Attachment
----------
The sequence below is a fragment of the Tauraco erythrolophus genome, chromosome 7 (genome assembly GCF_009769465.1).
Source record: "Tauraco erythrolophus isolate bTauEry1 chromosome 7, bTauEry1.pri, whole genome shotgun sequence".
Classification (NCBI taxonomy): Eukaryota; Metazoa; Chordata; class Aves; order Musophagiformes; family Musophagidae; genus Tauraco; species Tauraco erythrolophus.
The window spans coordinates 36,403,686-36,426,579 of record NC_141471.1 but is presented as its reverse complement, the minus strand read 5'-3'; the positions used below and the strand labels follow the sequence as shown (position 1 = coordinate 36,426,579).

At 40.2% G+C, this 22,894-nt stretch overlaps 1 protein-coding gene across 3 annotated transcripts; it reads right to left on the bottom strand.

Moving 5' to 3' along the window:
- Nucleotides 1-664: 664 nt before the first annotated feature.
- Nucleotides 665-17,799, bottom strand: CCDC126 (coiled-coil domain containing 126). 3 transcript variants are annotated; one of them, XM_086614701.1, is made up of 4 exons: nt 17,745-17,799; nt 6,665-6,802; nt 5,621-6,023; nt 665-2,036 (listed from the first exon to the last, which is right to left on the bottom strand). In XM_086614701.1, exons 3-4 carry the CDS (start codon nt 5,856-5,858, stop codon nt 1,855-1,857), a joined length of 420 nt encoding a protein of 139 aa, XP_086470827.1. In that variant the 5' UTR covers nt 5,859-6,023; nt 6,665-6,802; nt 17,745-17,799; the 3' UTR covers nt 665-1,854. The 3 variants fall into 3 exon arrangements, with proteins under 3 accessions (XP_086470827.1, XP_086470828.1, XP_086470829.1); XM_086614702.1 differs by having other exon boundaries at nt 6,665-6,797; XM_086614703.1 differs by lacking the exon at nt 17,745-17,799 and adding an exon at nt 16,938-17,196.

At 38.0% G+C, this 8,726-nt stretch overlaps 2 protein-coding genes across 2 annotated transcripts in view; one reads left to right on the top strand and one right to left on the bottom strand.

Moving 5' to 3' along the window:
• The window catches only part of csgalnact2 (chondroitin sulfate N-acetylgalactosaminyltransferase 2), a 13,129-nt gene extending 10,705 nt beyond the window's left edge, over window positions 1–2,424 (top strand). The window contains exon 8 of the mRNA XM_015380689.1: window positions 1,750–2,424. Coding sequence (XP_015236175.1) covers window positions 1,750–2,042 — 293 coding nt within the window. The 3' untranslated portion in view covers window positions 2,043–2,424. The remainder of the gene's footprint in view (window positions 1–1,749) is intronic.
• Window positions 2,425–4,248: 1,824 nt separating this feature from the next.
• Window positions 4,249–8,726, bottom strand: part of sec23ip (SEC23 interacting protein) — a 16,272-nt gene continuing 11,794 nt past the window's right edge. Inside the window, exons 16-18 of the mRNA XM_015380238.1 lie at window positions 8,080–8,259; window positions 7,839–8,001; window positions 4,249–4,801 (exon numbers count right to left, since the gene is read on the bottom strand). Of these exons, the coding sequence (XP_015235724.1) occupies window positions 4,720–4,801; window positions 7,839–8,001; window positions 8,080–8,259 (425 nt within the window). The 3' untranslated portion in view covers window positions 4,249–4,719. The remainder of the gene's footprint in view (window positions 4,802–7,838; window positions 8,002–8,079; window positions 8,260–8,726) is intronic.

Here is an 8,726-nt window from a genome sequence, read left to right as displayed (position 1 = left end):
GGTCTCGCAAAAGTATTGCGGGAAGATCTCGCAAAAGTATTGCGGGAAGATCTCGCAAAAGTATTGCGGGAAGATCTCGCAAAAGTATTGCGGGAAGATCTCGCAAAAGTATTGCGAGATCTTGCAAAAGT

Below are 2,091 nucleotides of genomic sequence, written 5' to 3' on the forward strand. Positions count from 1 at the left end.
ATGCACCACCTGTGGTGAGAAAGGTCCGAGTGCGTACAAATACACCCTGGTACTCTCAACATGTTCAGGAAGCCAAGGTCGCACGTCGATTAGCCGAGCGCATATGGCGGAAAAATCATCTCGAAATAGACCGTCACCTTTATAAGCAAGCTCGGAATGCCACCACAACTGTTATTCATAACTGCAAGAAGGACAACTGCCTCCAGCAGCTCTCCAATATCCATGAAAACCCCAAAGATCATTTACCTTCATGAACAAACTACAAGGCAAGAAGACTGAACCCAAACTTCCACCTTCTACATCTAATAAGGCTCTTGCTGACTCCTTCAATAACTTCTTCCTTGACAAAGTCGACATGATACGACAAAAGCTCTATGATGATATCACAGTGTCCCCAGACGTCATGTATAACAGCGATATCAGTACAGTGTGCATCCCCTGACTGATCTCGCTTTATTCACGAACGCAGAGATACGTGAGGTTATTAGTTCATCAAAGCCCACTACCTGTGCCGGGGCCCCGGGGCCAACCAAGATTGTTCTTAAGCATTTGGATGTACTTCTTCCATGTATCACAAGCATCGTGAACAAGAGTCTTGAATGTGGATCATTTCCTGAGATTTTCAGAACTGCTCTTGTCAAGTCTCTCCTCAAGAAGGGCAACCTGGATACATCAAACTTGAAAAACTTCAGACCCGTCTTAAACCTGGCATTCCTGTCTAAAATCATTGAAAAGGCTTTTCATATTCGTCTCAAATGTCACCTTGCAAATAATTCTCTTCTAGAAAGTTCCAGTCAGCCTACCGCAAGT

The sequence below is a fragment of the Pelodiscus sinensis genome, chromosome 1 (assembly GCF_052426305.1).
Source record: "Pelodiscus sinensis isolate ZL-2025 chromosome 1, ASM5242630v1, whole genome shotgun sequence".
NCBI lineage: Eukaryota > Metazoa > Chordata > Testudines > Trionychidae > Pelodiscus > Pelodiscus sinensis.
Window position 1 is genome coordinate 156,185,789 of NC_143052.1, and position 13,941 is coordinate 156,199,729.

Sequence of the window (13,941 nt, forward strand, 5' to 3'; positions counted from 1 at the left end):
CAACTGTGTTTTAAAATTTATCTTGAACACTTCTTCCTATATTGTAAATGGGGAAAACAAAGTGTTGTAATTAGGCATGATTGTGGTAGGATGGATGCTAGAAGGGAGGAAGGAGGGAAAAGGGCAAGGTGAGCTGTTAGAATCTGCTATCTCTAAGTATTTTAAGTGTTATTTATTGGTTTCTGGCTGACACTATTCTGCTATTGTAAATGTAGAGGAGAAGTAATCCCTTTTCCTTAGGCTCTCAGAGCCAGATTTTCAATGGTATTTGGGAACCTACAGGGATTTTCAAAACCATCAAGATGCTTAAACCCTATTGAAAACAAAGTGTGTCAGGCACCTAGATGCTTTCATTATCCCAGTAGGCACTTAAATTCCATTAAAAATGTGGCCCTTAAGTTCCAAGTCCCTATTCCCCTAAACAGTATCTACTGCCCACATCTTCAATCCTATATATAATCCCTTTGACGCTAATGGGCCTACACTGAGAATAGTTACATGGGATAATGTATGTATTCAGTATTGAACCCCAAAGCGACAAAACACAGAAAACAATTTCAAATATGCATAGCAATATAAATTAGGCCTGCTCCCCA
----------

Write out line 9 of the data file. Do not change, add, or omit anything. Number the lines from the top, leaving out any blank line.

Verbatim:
At 38.0% G+C, this 8,726-nt stretch overlaps 2 protein-coding genes across 2 annotated transcripts in view; one reads left to right on the top strand and one right to left on the bottom strand.